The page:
In his State of the Union Address 2015, President Barack Obama urged building of a 'Strong America.' He affirmed: “This country does the best when everyone gets their fair share, everyone plays by the same set of rules. Everyone needs to contribute to the country's success.” His 'mantra' of middle class economics seemed to be working as per the statistics presented in the address. It is indeed a contradiction of Kuznets' hypothesis that the income inequality tends to decrease if income per capita increases. Indeed, global income inequality has been mounting in a never ending process that cannot be reversed automatically through increasing income; it has to be tamed through invigorating something like middle-class economics.
In a report titled “Wealth: Having It All and Wanting More,” Oxfam mentioned that only 85 individuals possessed wealth equivalent to that of half of the world's population. Now, 1% of the world population has 48% of world income, which will be 50% by 2016 as per projection. Income gap between women and men has also been widening sharply. Such extreme economic inequality is a stumbling block in alleviation of global poverty.
Even though recent World Bank estimates provide conservative figures of income inequality, national reports paint a dismal picture. Bangladesh Bureau of Statistics reports Gini index of income inequality to be 45.8 in 2010, which was 46.7 in 2005. That means, annual rate of reduction of inequality was a minuscule 0.18 percentage point even though macroeconomic and development policies were claimed to be pro-poor in nature. With the same database the World Bank's conservative estimate of Gini index is only 32.1. If Bangladesh's estimate is taken as baseline, the distribution of global inequality would reveal a much worse scenario.
The gap between income group at the bottom (lowest 5%) and their richest counterpart (top 5%) is extremely high; the correspondent figures were 0.78 and 24.61%, respectively in 2010. Top 10% households had as high as 35.9%, while their corresponding bottom households had only 2% share in total income. World Bank had conservative estimates of these numbers too, but the huge disparity is quite vivid across the world. Even Sweden, one of the most equalising countries, could not bring income of top 10% households to 20%. The income of bottom 10% also does not make a difference as it is 3.8% of its total income.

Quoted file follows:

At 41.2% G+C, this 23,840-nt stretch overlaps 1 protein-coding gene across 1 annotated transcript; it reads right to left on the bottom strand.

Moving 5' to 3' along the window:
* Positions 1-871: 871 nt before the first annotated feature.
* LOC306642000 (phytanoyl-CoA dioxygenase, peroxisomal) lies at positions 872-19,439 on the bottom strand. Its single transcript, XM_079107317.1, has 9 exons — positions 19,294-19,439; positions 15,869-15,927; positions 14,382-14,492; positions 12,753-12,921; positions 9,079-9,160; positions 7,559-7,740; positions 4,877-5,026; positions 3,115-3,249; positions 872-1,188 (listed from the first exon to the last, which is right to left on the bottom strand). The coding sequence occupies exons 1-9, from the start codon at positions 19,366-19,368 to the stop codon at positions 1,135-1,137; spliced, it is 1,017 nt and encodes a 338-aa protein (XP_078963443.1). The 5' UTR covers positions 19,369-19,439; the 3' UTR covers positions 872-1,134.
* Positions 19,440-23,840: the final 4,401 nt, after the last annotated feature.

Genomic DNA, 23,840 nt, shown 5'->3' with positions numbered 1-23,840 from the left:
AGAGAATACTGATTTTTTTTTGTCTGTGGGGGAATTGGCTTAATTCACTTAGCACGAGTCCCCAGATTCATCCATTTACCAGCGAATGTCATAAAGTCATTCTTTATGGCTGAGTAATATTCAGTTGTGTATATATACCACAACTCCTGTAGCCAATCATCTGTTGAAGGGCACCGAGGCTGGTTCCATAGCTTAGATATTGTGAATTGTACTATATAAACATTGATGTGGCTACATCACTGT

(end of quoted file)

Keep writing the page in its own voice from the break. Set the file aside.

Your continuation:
In response to Oxfam's report, Bill Gates responds quite correctly that market economy creates space for abnormal extraction of income ('high success,' in his words) of a few people. However, his solution to the problem is 'charity' as he believes that “philanthropy is part of how we deal with those inequities.” Now a million-dollar question to the multi-billionaire: what do statistics tell about this claim? They show that charitable spending is high in the countries with high inequality.
In his address, Obama emphasised that many corporations give low to no tax and he wanted to bring them in the tax net for spending on the middle-class. Areas of increased spending would be, among others, on helping middle-class families, childcare, schooling, retirement benefit, and community college from where 40% of the graduates would be from the US. At the same time he made a commitment to develop a competitive economy, promote smart leadership and invest on quality infrastructure. This is the essence of middle-class economics for a 'strong America.' Indeed, middle-class is the bearer of social values, creativity and strength of the society. They also have been instrumental in driving civilisations as Arnold Toynbee mentioned in A Study of History.
Is there a middle-class economics in Bangladesh? Do we have strong commitment of public spending on and redistributive priority for the middle-class? During his last visit to Bangladesh, Professor Nurul Islam urged crafting of a strong, educated and hardworking middle-class for intellectual development, creativity and driving the society. Bangladeshi middle-class has been struggling and decaying between 'ends and scarce means.' In the last decade, we promoted pro-poor growth; we changed it to inclusive growth and shared prosperity for this decade to become a middle-income country, maybe without adherence to the needs of the middle-class.
The dream of an American lies in the middle-class economics for a strong America. Conversely, the dream of a strong Bangladesh dries in the desert of diminishing middle-class aspirations. Indeed, the middle-class helped the formation of Bengali nationalism, and was at the forefront in the War of Liberation. They have been forgotten since the third five-year plan and thus have become a real 'missing middle.' The seventh five-year plan is currently being prepared. It is now imperative to place strategies and policy priorities for invigorating them again, fulfilling their hopes and desires.
The writer is an Economist and Senior Research Fellow, Bangladesh Institute of International and Strategic Studies (BIISS).
The Daily Star, 27 January 2015